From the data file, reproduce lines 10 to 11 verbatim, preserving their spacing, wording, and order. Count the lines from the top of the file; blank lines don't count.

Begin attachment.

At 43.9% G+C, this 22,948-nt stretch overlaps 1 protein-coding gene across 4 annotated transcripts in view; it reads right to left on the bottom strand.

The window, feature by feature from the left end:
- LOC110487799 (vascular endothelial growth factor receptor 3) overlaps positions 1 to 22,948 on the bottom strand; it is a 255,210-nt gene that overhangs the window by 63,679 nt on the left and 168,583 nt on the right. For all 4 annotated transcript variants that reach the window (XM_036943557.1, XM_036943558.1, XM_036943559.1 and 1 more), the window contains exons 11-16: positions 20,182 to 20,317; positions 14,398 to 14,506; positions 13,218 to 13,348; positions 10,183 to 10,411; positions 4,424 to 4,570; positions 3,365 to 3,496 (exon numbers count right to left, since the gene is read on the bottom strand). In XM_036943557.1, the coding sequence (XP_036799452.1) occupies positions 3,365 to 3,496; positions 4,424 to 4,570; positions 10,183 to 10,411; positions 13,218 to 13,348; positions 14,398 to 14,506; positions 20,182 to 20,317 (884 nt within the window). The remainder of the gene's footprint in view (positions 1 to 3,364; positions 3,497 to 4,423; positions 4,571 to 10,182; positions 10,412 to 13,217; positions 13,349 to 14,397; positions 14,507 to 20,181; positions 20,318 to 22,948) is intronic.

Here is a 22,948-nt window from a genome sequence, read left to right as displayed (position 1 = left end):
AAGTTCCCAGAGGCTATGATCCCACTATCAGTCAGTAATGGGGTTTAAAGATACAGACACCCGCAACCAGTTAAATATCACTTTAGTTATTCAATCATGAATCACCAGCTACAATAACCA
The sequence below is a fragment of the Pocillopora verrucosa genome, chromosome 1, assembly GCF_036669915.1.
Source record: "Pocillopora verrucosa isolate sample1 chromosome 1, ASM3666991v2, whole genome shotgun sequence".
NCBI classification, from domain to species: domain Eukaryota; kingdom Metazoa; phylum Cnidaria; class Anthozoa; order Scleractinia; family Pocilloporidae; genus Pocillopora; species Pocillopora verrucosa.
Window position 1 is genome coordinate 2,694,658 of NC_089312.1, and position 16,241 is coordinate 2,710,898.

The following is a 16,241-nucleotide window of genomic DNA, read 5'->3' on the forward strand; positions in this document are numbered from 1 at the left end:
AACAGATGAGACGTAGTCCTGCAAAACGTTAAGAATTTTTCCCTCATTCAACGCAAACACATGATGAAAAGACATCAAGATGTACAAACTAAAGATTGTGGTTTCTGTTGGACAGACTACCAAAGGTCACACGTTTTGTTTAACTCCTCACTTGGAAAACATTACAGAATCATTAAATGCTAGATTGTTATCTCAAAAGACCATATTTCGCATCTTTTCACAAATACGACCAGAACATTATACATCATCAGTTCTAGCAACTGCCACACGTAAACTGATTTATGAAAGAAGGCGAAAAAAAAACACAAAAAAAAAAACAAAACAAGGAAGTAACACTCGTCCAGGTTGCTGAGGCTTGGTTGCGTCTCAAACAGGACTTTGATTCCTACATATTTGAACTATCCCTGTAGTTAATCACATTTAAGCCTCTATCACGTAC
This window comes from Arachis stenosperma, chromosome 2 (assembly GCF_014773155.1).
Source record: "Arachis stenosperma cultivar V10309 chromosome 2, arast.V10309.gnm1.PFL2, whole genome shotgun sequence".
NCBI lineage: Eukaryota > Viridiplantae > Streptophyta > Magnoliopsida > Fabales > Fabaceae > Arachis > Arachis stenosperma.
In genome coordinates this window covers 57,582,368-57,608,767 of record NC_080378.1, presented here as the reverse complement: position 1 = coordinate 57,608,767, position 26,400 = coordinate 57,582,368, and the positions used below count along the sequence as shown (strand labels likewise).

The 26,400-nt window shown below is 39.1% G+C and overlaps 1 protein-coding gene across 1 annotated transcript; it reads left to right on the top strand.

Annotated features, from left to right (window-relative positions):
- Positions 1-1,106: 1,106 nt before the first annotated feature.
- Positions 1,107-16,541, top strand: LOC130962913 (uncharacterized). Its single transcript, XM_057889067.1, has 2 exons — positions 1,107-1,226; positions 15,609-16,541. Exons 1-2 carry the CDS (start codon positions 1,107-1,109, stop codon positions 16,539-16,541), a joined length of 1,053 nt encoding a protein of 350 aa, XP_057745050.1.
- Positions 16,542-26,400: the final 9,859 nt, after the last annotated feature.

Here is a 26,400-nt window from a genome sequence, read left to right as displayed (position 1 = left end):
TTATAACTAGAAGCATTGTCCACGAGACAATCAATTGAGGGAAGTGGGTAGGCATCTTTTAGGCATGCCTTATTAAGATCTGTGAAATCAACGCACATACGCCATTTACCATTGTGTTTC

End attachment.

The following is a 16,241-nucleotide window of genomic DNA, read 5'->3' on the forward strand; positions in this document are numbered from 1 at the left end:
AACAGATGAGACGTAGTCCTGCAAAACGTTAAGAATTTTTCCCTCATTCAACGCAAACACATGATGAAAAGACATCAAGATGTACAAACTAAAGATTGTGGTTTCTGTTGGACAGACTACCAAAGGTCACACGTTTTGTTTAACTCCTCACTTGGAAAACATTACAGAATCATTAAATGCTAGATTGTTATCTCAAAAGACCATATTTCGCATCTTTTCACAAATACGACCAGAACATTATACATCATCAGTTCTAGCAACTGCCACACGTAAACTGATTTATGAAAGAAGGCGAAAAAAAAACACAAAAAAAAAAACAAAACAAGGAAGTAACACTCGTCCAGGTTGCTGAGGCTTGGTTGCGTCTCAAACAGGACTTTGATTCCTACATATTTGAACTATCCCTGTAGTTAATCACATTTAAGCCTCTATCACGTAC